There is a saying in Czech:

“What the eyes cannot see cannot hurt you.”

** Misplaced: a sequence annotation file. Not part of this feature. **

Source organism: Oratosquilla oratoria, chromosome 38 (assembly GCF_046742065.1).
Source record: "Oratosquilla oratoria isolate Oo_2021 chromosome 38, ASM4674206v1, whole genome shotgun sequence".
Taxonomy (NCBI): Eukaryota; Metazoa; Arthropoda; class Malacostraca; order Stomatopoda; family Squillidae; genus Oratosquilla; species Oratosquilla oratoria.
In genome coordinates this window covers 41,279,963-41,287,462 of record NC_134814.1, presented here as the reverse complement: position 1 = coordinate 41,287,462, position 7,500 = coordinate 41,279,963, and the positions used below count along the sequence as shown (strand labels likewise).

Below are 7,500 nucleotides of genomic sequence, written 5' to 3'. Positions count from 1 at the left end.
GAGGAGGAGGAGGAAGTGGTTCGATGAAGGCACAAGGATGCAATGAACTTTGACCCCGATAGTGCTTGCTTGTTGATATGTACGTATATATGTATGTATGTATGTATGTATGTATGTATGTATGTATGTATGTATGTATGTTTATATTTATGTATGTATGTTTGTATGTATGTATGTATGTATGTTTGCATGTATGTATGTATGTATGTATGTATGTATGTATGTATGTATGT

Ignorance can indeed be bliss: if you don’t know there is something you might want, you need not torment yourself over not having it. Desire comes from the realization that we are lacking something. Growing up in communist Czechoslovakia in the 1980s, it was clear to me – and to most people – that there was a lot to long for. Information about life in the Western world trickled through the cracks in the Iron Curtain more and more often. There was no hiding the dearth of consumer goods and the poor quality of domestic products. People living near the southern and western borders were able to tune in to Austrian and German television, so they were more than aware of what they were missing. Even Poland and Hungary, our next-door neighbors, offered a wider range of consumer goods; Hungary allowed concerts by Western musicians. Our childhood rooms were plastered with posters of American, British and German singers and bands whose performances we never got to see live and whose records we had no place to buy. The posters came from magazines like Bravo, which had mysteriously made their way to us across the western border. Circulating among Czechoslovakian households were the thick catalogs of West German mail-order stores such as Neckermann and Quelle, from which no one was able to order anything, but the objects of desire displayed on glossy paper took on very concrete forms. There was a special network of stores known as Tuzex in Czechoslovakia; purchases could only be made with vouchers received in exchange for foreign currencies that Czechoslovak citizens had legally earned abroad but were obliged to offer to the state. Those who did not have the opportunity to earn foreign money had to buy the vouchers on the black market. Anyone could visit Tuzex stores, but those who had no means of payment could only watch and suffer. One could buy all sorts of products that never made their way into regular stores: domestic products for export, as well as various goods from the West, ranging from Wrigley’s chewing gum, soda cans and Cadbury’s chocolates, to Benetton clothing, Levi’s jeans and French perfumes, Japanese electronics and Western European cars. And satellite dishes: let’s not forget those. They gave people in the hinterland the chance to catch Western television shows and films, not to mention the ubiquitous commercials. Friends would lend each other bootleg videotapes of Hollywood movies, complete with amateur dubbing. Rambo, Rocky, Dirty Dancing, Chorus Line – those were the hits among my classmates in my last few years of elementary school. Our desire grew. And with it, the feeling that we should be entitled to all the merchandise we saw in Western commercials and Tuzex stores, that we should have the same standard of living we saw in American movies, but we were denied it by an ideology that had long since exhausted itself and was only kept alive by a handful of incompetent, overaged officials who could not even react to the wind of change blowing in from the Soviet Union.